Traveling Through Coiled Time
The enigmatic album Time Machines, from the iconic experimental group Coil, was remastered and reissued by Dais Records in October. Though John Balance’s passing marked the end of an era for Coil and for industrial music, Balance and Peter Christopherson’s lengthy discography as Coil was monumental for the experimental scene of the late 20th century. Coil somehow managed to switch seamlessly from the sounds of jazz-metal chaos from Horse Rotorvator to the stuttering horse-acid sampling of Love’s Secret Domain to the orchestrally electronic “Equinox” and “Solstice” singles.
Though they were known for their genre-bending, Time Machines was notably different from the music they had produced beforehand. Because of this, they released it under the alias Time Machines in order to differentiate the abstract drone of this side project from the rest of their discography. As the years passed, Coil felt less and less obligated to satisfy a certain sound or aesthetic and eventually followed with the release of their 2000 album Coil Presents Time Machines, where they continued their experimentation with drone.
Calling Time Machines simply a drone record, however, is at best limiting and at worst reductionistic. John Balance and Peter Christopherson manage to disorient listeners in their understandings of time and space with merely three or four oscillations of one-note noises, layering their changing pitches and tempos over each other in a seemingly infinite manner. With each track titled after hallucinogen chemicals, Coil evokes an otherworldly sense of temporal displacement as the electronic drone of each of the song drowns out listeners’ realities. Out of the few sounds that they do employ, they somehow create feelings of dread, of mesmerization, and of calmness, all at the same time. These tones cycle over each other in a way that evokes the sacred music of Tibetian rituals, while still maintaining their electronic punk sound.
The album starts off with “7-Methoxy-β-Carboline: (Telepathine),” which begins with bassy buzzes emerging from silence. They are joined by synthesized vibrations which grow louder at a pace as unhurried and relaxed as viscous honey. These electronic vibrations glitch ever so slightly, sounding increasingly sporadic until its chaos becomes exact and rhythmic. It manifests itself into the forefront alongside the growling buzz that materialized in the beginning. The various sounds alternate in speed and dominance, gracefully dancing around each other. These seemingly never-ending sounds rotate around the listeners’ heads at a slow but sure pace, mimicking (and perhaps enhancing) the hypnotic effect that comes with ayahuasca, where the telepathine compound occurs.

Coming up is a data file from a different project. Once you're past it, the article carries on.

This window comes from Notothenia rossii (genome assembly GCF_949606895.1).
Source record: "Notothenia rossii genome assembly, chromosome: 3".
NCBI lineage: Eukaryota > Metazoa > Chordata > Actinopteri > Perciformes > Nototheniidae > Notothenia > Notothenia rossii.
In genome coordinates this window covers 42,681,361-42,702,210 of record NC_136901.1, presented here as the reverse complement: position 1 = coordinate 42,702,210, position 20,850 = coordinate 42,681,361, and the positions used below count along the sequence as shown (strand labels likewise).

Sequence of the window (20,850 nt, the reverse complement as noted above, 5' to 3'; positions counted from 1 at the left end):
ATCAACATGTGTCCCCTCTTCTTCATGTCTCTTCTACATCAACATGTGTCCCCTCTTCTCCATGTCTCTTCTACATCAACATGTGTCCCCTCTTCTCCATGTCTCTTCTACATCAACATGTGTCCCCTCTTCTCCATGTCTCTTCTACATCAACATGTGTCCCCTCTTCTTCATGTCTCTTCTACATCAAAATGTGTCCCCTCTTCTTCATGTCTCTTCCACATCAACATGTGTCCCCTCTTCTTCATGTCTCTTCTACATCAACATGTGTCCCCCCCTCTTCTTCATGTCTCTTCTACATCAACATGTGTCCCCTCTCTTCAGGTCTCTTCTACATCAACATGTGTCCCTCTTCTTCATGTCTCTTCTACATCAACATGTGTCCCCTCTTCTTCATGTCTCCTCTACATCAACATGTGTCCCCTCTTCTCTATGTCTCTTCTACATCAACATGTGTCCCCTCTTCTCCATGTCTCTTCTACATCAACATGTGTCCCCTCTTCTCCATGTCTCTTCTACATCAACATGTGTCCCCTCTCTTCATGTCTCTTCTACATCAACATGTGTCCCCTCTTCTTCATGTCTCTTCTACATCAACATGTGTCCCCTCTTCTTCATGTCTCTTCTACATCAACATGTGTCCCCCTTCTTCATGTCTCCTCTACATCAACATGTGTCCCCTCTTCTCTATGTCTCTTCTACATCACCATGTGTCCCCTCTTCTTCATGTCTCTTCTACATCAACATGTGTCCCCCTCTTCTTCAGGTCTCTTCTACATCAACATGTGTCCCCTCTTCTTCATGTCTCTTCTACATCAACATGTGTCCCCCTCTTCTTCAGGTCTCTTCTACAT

Though all four of the tracks on Time Machines are similar in composition, the resulting styles were far from monotonous. Though “5-Methoxy-N, N-Dimethyl- (5-MeO-DMT)” was the shortest track on the album, running at ten minutes, it managed to convey a completely separate mood. Bright and whimsical, its plentiful changes in pitch and tone continually shape-shifted, creating new creatures of sound all while using the same note, the same instruments. At times, it sounds as if a melody is present even though closer inspection reveals that not much has been done in terms of traditional songwriting. Suddenly, the high-pitched ringing comes to an abrupt stop, leaving only a ghostly sub-bass buzz indicative of a come-down from the DMT high. This eerie tone carries onto the album’s closer, “4-Indolol,3-[2-(Dimethylamino)Ethyl], Phosphate Ester- (Psilocybin),” where a deep, pitch-bended synth is joined by barely-there sirens and a painfully satisfying pierces of shrill beeps. The 26-minute track echoes out with a guttural vibration that fades into silence.
Time Machines was not an album that was meant to be dissected — rather, it is meant to be experienced. Words alone can only scrape the surface of the effects that Time Machines has on the listener’s psyche. Even without taking any of the hallucinogenic drugs referenced in the song titles, Coil alters the listener’s sense of reality they had before embarking on the Time Machines odyssey, making sure that everyday processes of thought and understanding are thrown into a dark and surreal abyss where time is no longer linear.